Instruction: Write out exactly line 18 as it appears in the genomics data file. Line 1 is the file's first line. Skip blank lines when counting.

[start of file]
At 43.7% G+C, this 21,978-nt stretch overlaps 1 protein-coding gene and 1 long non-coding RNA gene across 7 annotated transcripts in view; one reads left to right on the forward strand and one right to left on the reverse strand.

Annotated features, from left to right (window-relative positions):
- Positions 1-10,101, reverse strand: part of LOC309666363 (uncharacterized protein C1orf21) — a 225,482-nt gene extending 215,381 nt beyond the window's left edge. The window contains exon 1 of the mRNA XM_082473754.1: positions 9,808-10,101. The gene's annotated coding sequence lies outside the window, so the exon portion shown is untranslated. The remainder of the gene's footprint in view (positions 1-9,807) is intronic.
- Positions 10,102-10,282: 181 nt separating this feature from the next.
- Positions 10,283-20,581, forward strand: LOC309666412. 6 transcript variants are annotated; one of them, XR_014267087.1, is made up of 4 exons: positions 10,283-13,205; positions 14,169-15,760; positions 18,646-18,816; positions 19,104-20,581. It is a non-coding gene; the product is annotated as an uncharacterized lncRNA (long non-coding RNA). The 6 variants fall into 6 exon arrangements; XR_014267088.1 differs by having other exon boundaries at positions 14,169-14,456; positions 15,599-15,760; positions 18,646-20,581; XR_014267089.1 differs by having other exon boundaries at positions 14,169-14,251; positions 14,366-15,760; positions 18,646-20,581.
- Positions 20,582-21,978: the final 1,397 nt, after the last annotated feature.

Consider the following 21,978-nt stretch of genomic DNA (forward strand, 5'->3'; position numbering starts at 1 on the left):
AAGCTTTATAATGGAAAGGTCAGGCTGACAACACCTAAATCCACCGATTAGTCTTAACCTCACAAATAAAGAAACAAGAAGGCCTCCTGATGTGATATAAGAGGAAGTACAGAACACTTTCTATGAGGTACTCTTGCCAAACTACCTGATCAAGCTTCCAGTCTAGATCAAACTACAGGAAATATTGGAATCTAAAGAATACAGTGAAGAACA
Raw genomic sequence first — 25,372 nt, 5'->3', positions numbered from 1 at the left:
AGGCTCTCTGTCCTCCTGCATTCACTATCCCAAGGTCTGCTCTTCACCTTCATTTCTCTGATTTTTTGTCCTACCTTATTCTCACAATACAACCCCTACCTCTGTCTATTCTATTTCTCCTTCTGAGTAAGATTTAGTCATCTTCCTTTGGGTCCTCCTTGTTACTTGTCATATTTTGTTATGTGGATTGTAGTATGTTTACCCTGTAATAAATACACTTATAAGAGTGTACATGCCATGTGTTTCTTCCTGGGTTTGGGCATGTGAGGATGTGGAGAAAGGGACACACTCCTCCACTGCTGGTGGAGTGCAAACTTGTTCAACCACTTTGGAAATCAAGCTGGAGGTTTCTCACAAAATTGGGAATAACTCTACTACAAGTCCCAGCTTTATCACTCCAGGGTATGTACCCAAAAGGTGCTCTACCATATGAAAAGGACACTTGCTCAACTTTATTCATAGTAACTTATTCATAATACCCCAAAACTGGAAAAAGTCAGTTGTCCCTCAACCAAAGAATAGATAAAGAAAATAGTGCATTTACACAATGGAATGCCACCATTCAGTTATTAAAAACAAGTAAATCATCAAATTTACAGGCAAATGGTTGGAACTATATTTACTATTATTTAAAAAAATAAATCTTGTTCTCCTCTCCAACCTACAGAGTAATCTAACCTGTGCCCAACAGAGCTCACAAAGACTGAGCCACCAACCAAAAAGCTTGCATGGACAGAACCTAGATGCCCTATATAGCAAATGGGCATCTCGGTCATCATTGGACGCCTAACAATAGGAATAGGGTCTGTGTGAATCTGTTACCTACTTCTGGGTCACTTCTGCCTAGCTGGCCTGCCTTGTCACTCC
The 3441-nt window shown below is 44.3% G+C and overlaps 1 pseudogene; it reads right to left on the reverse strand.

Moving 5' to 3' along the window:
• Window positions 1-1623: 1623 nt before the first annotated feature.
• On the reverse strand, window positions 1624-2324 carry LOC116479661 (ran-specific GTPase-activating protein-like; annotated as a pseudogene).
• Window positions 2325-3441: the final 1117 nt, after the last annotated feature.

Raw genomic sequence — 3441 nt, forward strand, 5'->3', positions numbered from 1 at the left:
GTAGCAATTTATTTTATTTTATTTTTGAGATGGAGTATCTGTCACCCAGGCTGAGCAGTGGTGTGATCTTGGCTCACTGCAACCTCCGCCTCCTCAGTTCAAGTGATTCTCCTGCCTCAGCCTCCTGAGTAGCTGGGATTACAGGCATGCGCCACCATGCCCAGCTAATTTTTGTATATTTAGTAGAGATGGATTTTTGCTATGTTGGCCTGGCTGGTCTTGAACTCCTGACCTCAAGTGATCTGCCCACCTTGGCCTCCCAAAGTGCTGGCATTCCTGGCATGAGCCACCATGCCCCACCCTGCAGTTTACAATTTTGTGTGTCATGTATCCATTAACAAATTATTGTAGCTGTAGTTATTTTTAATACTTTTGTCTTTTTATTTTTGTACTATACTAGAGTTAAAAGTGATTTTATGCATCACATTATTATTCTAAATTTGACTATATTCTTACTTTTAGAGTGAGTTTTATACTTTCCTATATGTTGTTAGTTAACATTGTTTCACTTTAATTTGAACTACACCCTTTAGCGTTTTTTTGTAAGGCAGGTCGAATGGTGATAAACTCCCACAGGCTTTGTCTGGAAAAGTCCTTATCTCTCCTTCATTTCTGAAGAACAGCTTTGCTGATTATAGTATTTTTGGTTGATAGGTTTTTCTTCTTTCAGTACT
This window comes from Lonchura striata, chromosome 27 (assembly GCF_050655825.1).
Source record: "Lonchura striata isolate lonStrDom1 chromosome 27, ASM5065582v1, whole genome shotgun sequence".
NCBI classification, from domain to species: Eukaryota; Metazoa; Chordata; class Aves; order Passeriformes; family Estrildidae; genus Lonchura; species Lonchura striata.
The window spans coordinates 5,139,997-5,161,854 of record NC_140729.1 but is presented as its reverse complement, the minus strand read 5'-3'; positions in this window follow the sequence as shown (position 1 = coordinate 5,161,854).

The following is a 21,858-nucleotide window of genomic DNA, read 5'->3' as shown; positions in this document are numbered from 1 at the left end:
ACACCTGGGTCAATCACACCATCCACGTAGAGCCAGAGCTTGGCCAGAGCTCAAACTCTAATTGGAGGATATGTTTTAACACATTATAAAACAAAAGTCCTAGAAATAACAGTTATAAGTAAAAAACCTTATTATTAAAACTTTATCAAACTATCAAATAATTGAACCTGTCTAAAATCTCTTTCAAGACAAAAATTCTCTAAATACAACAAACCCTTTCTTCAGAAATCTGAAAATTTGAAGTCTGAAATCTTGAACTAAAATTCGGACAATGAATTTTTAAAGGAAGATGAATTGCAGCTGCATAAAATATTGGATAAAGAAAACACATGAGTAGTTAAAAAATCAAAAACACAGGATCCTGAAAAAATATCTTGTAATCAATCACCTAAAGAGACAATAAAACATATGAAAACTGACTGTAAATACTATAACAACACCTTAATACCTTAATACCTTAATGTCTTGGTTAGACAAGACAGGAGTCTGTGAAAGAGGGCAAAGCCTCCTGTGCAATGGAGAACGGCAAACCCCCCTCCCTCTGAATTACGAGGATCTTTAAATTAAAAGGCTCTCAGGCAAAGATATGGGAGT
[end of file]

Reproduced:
This window comes from Lonchura striata, chromosome 27 (assembly GCF_050655825.1).